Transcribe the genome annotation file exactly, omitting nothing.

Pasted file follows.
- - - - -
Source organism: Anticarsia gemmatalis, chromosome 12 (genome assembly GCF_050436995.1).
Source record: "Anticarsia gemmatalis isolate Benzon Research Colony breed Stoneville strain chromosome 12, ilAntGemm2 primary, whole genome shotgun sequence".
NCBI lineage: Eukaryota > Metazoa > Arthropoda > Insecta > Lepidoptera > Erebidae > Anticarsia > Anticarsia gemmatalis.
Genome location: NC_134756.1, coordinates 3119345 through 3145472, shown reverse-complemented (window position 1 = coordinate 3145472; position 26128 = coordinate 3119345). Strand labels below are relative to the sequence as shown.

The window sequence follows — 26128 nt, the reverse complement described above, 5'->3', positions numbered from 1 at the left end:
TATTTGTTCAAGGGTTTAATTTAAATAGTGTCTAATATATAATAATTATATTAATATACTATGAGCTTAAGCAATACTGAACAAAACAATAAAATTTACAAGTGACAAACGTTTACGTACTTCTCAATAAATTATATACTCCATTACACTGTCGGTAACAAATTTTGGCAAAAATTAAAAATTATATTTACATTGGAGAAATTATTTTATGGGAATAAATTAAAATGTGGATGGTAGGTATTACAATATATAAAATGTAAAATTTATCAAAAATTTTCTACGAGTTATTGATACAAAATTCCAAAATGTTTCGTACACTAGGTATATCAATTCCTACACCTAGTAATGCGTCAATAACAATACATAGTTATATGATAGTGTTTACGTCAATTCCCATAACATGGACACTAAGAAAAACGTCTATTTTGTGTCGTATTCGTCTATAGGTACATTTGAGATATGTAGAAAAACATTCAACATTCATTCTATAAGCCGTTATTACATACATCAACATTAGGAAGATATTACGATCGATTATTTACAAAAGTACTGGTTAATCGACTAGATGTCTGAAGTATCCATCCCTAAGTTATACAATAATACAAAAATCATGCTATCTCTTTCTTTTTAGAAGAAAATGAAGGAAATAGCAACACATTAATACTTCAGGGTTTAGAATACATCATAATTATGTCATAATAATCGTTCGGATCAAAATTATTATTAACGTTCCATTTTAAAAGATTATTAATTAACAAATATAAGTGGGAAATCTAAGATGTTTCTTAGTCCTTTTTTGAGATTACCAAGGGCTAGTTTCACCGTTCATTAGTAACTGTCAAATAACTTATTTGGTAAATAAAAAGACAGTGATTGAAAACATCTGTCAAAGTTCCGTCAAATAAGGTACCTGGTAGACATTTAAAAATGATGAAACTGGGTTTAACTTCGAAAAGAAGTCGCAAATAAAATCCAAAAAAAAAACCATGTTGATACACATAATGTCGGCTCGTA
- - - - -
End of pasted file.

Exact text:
Source organism: Anticarsia gemmatalis, chromosome 12 (genome assembly GCF_050436995.1).
Source record: "Anticarsia gemmatalis isolate Benzon Research Colony breed Stoneville strain chromosome 12, ilAntGemm2 primary, whole genome shotgun sequence".
NCBI lineage: Eukaryota > Metazoa > Arthropoda > Insecta > Lepidoptera > Erebidae > Anticarsia > Anticarsia gemmatalis.
Genome location: NC_134756.1, coordinates 3119345 through 3145472, shown reverse-complemented (window position 1 = coordinate 3145472; position 26128 = coordinate 3119345). Strand labels below are relative to the sequence as shown.

The window sequence follows — 26128 nt, the reverse complement described above, 5'->3', positions numbered from 1 at the left end:
TATTTGTTCAAGGGTTTAATTTAAATAGTGTCTAATATATAATAATTATATTAATATACTATGAGCTTAAGCAATACTGAACAAAACAATAAAATTTACAAGTGACAAACGTTTACGTACTTCTCAATAAATTATATACTCCATTACACTGTCGGTAACAAATTTTGGCAAAAATTAAAAATTATATTTACATTGGAGAAATTATTTTATGGGAATAAATTAAAATGTGGATGGTAGGTATTACAATATATAAAATGTAAAATTTATCAAAAATTTTCTACGAGTTATTGATACAAAATTCCAAAATGTTTCGTACACTAGGTATATCAATTCCTACACCTAGTAATGCGTCAATAACAATACATAGTTATATGATAGTGTTTACGTCAATTCCCATAACATGGACACTAAGAAAAACGTCTATTTTGTGTCGTATTCGTCTATAGGTACATTTGAGATATGTAGAAAAACATTCAACATTCATTCTATAAGCCGTTATTACATACATCAACATTAGGAAGATATTACGATCGATTATTTACAAAAGTACTGGTTAATCGACTAGATGTCTGAAGTATCCATCCCTAAGTTATACAATAATACAAAAATCATGCTATCTCTTTCTTTTTAGAAGAAAATGAAGGAAATAGCAACACATTAATACTTCAGGGTTTAGAATACATCATAATTATGTCATAATAATCGTTCGGATCAAAATTATTATTAACGTTCCATTTTAAAAGATTATTAATTAACAAATATAAGTGGGAAATCTAAGATGTTTCTTAGTCCTTTTTTGAGATTACCAAGGGCTAGTTTCACCGTTCATTAGTAACTGTCAAATAACTTATTTGGTAAATAAAAAGACAGTGATTGAAAACATCTGTCAAAGTTCCGTCAAATAAGGTACCTGGTAGACATTTAAAAATGATGAAACTGGGTTTAACTTCGAAAAGAAGTCGCAAATAAAATCCAAAAAAAAAACCATGTTGATACACATAATGTCGGCTCGTA